Thursday, August 25, 2011

NYC 2011 Accenture Triathlon

Awoken by my phone alarm at 3:15AM, I actually felt like I had a solid 4 hours of sleep.  I got up and had my breakfast understanding that I would probably not be in the water until about 7AM with the first pro wave expecting to go off at  5:50AM.  I consumed 1/2 a bagel with PB, a banana, some fruit and yogurt, and a glass of milk with protein powder.  I packed up my bags, checked out of the hotel and made my way to my car.  At this point it had stopped raining but the streets were wet.  I got to my car and packed away any gear I would not need and starting walking to transition.  By the time I reached my bike the rain started again.  I got my transition area ready and luckily I was on a extreme side under a tree so my gear was not getting hit with the full force of the rain.  I did bring some small plastic bags to keep shoes in and covered other things with small towels.  I got my tires inflated and then joined a LONG line to use the porta-potties.  After getting my water bottles all filled I left transition and walked the mile down the sea-wall to the swim start.  I carried one bottle and a small clothing bag that I would turn in and get after the race at the finish line.

The rain was starting to really come down hard now.  As I neared the swim start we slowed down simply due to the fact that there were 3100+ people waiting to race.  The had corrals set up and I looked for the OPEN PARA area and when I found it, it was empty.  I remembered there was a special tent for us right up near swim start.  I chose to stay near the corral and watch the swim start.  After turning in my bag I hear an announcement that the start would be delayed.  There had been an accident on the highway and they needed to clear it up before the bikes hit the road.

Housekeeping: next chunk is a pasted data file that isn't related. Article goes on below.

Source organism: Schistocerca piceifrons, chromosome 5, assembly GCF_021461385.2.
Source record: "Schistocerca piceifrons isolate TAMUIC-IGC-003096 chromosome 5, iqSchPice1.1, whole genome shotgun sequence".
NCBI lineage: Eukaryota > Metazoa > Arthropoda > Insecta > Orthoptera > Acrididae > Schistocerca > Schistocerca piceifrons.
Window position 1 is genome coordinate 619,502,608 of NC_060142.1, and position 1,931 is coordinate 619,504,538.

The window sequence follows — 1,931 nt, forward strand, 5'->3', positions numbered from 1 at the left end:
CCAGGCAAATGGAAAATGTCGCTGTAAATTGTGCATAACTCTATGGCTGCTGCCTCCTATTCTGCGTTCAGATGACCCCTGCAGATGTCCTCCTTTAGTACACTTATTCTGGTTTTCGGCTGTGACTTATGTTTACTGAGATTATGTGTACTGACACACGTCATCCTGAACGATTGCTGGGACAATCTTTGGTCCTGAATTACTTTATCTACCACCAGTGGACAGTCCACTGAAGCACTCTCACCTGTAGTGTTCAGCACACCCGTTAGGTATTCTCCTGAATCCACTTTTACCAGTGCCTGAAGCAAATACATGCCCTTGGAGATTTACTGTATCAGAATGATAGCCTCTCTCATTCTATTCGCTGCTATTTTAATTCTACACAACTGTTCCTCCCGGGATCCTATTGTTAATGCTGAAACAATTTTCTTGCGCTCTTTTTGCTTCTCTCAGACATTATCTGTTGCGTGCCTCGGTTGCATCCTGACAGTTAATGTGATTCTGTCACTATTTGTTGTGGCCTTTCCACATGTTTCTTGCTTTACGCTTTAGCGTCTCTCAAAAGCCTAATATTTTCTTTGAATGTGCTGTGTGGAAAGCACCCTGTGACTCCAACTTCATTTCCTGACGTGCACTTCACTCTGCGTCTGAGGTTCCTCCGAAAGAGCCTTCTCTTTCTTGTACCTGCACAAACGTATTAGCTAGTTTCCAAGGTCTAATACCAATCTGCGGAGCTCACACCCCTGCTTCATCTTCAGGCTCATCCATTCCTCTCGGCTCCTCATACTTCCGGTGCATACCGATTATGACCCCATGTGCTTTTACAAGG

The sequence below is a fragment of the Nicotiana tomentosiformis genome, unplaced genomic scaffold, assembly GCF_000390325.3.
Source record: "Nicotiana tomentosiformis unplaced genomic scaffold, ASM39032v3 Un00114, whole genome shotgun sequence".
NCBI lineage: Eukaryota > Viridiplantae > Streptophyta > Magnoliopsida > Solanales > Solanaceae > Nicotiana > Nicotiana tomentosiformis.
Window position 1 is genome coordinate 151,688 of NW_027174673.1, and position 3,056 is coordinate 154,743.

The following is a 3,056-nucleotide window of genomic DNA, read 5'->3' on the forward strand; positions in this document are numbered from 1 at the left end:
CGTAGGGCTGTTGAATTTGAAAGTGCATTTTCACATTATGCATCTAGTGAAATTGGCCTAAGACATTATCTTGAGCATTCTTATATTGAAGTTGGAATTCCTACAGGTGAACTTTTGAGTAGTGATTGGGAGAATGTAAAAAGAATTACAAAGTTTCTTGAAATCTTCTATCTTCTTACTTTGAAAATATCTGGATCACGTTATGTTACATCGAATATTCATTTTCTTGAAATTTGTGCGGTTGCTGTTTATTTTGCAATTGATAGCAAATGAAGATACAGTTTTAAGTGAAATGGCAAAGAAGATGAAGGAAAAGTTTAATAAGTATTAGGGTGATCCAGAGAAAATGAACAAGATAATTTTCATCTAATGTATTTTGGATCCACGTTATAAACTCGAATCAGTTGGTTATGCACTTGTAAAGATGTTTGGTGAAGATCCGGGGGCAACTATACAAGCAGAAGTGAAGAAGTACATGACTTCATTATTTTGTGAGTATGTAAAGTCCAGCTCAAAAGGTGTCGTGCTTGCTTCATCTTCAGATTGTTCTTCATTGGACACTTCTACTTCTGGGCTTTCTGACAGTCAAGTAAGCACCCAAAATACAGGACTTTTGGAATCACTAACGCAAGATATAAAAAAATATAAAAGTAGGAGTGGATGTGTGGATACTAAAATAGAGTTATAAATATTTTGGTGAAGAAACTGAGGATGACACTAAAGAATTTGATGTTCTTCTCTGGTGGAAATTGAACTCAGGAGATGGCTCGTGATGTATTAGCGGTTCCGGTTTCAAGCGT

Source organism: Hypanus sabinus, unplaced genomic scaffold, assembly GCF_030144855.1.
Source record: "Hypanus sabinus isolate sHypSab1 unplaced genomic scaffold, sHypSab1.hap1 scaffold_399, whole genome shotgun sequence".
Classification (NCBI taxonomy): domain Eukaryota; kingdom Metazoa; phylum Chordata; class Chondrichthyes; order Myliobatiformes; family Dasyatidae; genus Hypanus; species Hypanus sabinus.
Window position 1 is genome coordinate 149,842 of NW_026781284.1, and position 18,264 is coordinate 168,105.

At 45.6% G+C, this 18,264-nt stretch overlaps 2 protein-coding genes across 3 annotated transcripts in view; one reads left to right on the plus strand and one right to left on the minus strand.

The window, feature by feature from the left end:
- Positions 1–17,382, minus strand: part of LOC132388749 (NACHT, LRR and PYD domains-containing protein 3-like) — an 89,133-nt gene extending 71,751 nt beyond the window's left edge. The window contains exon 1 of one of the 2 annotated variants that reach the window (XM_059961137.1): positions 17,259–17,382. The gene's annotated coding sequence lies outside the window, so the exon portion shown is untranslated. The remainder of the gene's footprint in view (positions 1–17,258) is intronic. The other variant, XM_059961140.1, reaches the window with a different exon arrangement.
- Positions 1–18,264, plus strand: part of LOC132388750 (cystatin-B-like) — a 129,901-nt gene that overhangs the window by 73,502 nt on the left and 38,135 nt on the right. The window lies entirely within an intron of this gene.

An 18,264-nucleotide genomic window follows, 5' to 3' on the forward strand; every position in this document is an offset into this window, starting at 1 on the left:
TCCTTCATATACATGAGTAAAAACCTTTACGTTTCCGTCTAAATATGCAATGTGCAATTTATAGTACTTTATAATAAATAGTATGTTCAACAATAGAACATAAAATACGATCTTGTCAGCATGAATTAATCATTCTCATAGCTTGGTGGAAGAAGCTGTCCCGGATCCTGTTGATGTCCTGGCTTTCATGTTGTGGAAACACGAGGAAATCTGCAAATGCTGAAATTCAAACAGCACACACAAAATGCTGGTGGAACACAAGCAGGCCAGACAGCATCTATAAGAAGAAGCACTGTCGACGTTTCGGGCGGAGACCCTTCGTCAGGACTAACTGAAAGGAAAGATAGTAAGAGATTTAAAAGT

As I waited a good friend Elizabeth found me.  Given the number of people waiting it was a total surprise.  We met last year at Timberman and she had taken the pics of me with Chrissie and Andy when my camera batteries had gone dead.  It was nearing 6:30AM now and they announced that the swim was to start soon as they were calling the PROS to the start barge.  I took a trip to the PORTA-POTTIES, took my GU and continued to drink a bit more water.  Once the two PRO waves started, then the ELITES, the age-groupers started next.  Simply waiting there I was amazed at the number of people I talked to who were doing this race as their first triathlon.  The current was picking up (in the RIGHT direction) but the wind was as well and there was quite a bit of chop forming.  As the waves of people started into the water I was noticing a number of swimmers in distress.  The kayaks were getting to them fine, but it would be a long day for the lifeguards if this trend continued.

The day after the race, I found the following video online.  I certainly hope the person was DQed.